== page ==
After I checked their notebooks, each student shared his/her hypothesis with the class and explained why they made that prediction. I love hearing my students’ ideas!! There was a wide range of guesses (12-64 days) since students were not sure how long the caterpillar had been in the larval stage, how big it would actually get before beginning to make the chrysalis, or how many days it needed to be in the chrysalis. Students then made Day 1 observations and recorded their findings in their notebooks. Observations are recorded daily until the butterfly emerges from the chrysalis.
This lab experiment can be differentiated for all ages and abilities. Watching a caterpillar become a butterfly is fascinating for students at any age and is an engaging way for students to practice using the scientific method to solve a problem.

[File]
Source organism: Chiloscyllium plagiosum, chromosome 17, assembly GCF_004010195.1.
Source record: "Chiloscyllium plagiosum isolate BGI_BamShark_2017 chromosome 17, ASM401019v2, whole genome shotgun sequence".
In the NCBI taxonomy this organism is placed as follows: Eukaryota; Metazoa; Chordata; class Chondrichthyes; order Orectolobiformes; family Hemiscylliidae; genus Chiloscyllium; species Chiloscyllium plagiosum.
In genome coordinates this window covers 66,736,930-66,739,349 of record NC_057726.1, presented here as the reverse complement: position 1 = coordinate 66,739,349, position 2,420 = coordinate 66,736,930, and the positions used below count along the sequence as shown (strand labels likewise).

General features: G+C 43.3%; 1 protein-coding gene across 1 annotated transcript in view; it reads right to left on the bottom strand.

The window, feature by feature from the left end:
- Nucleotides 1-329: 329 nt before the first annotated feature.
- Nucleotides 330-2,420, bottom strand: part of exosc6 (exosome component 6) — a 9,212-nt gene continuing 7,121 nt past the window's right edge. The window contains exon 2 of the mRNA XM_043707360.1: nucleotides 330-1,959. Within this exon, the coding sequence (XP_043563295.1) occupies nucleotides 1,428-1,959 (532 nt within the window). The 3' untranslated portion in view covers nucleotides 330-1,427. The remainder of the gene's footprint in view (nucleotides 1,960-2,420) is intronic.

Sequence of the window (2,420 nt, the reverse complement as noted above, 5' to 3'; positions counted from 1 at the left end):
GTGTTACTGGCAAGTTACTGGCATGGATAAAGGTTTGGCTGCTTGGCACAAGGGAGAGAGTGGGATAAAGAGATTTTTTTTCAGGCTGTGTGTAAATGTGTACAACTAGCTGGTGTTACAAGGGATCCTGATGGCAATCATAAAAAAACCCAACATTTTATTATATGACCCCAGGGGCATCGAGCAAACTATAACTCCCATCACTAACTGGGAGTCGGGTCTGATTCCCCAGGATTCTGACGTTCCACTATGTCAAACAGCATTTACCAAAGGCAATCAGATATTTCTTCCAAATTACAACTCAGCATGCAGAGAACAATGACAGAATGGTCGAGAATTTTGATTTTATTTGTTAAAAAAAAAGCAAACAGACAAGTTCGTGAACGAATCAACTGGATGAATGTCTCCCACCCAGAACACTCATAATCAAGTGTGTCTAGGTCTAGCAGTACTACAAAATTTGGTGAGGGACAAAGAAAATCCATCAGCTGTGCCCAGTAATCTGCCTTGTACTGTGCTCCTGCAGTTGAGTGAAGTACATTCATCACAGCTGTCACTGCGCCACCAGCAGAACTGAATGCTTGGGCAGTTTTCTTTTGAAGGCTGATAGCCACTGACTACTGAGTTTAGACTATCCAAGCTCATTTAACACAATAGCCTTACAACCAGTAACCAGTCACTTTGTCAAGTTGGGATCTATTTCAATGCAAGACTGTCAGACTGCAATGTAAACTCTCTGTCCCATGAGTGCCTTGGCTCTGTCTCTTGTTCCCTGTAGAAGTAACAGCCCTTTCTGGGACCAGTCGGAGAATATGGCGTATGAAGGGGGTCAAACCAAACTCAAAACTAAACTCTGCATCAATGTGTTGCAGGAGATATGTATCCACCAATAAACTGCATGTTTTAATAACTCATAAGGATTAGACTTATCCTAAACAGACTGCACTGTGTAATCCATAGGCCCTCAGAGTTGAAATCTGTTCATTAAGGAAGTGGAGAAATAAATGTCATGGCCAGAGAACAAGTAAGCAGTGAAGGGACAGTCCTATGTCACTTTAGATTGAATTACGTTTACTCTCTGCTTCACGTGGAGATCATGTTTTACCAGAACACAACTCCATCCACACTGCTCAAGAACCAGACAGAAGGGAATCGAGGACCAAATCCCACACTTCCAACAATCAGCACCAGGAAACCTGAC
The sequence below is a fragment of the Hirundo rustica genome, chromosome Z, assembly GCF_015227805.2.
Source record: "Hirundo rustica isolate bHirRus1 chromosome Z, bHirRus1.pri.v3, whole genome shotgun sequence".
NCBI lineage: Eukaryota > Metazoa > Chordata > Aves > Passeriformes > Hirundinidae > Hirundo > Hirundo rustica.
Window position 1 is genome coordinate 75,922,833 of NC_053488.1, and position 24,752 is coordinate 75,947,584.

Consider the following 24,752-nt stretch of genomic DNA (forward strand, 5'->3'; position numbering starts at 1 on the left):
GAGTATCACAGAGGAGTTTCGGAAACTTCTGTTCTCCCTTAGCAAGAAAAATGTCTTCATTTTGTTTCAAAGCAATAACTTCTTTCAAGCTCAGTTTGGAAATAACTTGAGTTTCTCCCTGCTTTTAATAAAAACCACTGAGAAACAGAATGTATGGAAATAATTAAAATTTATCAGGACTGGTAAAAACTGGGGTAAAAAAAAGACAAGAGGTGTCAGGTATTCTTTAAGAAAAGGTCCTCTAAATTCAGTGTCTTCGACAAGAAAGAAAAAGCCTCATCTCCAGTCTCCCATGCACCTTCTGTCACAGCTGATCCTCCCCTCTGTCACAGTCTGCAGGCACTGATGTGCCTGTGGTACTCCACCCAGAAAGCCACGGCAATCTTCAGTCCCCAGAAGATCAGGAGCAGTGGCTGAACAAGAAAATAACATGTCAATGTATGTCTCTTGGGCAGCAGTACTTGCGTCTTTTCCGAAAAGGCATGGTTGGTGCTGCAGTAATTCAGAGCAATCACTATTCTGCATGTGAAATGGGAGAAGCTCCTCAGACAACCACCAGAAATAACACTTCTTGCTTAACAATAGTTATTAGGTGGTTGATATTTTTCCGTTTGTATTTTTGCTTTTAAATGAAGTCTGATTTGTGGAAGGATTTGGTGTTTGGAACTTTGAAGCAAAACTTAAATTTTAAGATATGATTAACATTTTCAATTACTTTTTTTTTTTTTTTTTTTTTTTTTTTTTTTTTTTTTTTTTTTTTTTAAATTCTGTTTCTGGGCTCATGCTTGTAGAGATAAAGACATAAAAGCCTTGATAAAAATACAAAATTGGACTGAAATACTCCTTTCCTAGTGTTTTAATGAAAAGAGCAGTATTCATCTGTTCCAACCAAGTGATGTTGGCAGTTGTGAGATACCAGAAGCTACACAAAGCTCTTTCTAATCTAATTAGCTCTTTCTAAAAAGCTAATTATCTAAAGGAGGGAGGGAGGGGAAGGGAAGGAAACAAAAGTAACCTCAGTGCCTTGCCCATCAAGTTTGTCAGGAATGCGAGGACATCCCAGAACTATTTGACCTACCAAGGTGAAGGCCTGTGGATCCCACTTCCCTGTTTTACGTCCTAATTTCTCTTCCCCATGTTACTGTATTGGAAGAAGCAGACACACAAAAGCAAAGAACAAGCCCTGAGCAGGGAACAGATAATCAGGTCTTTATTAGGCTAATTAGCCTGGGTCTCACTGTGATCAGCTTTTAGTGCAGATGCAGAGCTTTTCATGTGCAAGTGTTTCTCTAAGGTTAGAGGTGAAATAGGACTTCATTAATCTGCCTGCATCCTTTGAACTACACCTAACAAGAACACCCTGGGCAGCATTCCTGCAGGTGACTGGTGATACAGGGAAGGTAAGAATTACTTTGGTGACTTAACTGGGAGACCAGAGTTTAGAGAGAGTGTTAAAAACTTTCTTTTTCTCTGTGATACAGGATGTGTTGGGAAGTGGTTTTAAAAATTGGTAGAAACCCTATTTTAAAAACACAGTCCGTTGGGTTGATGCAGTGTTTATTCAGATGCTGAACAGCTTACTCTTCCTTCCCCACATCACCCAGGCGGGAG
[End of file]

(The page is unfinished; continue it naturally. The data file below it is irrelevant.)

To introduce the scientific method, I have my students perform an experiment that answers this question: How many water drops fit on a penny? Before reading on any further, make your own hypothesis. After you have done that, continue reading!
I came across this activity years ago and have used it successfully many times. This lab activity is quick and easy which makes it a great introductory experiment. Students are able to make hypotheses, perform an experiment, collect data, analyze results, and begin drawing conclusions. To perform this experiment, you will need the following materials:
- pennies (1 for each student or group depending on class size)
- droppers (1 for each student or group)
- small cup of water
- paper towels or tray to set penny on